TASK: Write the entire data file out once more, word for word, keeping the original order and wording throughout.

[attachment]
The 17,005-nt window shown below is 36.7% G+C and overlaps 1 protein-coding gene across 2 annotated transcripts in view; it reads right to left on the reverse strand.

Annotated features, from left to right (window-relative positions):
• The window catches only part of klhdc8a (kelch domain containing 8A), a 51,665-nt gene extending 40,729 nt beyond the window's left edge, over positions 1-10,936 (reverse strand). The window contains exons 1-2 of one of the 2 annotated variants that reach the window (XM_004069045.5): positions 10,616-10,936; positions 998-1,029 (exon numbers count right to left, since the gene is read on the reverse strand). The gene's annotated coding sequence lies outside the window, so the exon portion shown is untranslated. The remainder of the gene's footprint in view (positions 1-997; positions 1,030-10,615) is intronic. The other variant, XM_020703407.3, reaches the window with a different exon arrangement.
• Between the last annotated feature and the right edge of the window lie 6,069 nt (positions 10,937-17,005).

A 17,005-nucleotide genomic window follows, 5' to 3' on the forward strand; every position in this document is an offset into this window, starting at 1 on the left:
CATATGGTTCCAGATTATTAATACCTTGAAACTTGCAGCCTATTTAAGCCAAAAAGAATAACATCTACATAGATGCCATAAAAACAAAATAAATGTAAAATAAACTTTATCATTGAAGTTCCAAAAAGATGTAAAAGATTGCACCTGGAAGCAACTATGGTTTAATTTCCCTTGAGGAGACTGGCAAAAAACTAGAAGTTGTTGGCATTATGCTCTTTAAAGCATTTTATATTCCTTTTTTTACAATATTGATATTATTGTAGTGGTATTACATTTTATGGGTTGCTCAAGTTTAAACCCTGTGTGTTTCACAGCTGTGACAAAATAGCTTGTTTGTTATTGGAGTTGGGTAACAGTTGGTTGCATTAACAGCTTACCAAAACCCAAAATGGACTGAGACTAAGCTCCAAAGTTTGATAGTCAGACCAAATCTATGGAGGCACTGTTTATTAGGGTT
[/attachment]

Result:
The 17,005-nt window shown below is 36.7% G+C and overlaps 1 protein-coding gene across 2 annotated transcripts in view; it reads right to left on the reverse strand.

Annotated features, from left to right (window-relative positions):
• The window catches only part of klhdc8a (kelch domain containing 8A), a 51,665-nt gene extending 40,729 nt beyond the window's left edge, over positions 1-10,936 (reverse strand). The window contains exons 1-2 of one of the 2 annotated variants that reach the window (XM_004069045.5): positions 10,616-10,936; positions 998-1,029 (exon numbers count right to left, since the gene is read on the reverse strand). The gene's annotated coding sequence lies outside the window, so the exon portion shown is untranslated. The remainder of the gene's footprint in view (positions 1-997; positions 1,030-10,615) is intronic. The other variant, XM_020703407.3, reaches the window with a different exon arrangement.
• Between the last annotated feature and the right edge of the window lie 6,069 nt (positions 10,937-17,005).

A 17,005-nucleotide genomic window follows, 5' to 3' on the forward strand; every position in this document is an offset into this window, starting at 1 on the left:
CATATGGTTCCAGATTATTAATACCTTGAAACTTGCAGCCTATTTAAGCCAAAAAGAATAACATCTACATAGATGCCATAAAAACAAAATAAATGTAAAATAAACTTTATCATTGAAGTTCCAAAAAGATGTAAAAGATTGCACCTGGAAGCAACTATGGTTTAATTTCCCTTGAGGAGACTGGCAAAAAACTAGAAGTTGTTGGCATTATGCTCTTTAAAGCATTTTATATTCCTTTTTTTACAATATTGATATTATTGTAGTGGTATTACATTTTATGGGTTGCTCAAGTTTAAACCCTGTGTGTTTCACAGCTGTGACAAAATAGCTTGTTTGTTATTGGAGTTGGGTAACAGTTGGTTGCATTAACAGCTTACCAAAACCCAAAATGGACTGAGACTAAGCTCCAAAGTTTGATAGTCAGACCAAATCTATGGAGGCACTGTTTATTAGGGTT